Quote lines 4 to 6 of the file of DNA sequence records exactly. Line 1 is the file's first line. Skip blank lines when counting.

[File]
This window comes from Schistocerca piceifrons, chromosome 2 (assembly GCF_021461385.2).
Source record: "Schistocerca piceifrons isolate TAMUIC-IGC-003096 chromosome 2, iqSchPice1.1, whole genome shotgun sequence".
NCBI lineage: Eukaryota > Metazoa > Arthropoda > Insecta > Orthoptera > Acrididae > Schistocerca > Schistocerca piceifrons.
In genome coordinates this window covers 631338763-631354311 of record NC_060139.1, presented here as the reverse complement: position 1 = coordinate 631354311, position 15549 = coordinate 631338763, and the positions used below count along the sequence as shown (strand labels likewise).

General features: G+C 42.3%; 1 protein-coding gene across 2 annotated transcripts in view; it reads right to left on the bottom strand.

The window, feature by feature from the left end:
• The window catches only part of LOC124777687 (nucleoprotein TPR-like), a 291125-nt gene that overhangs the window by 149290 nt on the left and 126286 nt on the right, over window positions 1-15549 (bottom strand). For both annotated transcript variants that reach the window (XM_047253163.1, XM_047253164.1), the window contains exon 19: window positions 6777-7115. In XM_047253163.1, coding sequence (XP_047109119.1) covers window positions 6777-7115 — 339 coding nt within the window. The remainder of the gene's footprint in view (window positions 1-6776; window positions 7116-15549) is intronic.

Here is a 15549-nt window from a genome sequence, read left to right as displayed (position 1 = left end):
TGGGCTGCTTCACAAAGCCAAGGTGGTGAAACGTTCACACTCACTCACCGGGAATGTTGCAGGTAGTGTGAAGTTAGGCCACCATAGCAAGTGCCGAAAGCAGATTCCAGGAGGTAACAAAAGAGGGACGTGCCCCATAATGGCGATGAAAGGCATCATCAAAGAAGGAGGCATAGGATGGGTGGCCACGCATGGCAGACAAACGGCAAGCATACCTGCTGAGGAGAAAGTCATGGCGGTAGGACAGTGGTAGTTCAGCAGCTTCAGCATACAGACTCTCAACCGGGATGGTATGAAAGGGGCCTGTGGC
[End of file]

In genome coordinates this window covers 631338763-631354311 of record NC_060139.1, presented here as the reverse complement: position 1 = coordinate 631354311, position 15549 = coordinate 631338763, and the positions used below count along the sequence as shown (strand labels likewise).

General features: G+C 42.3%; 1 protein-coding gene across 2 annotated transcripts in view; it reads right to left on the bottom strand.

The window, feature by feature from the left end: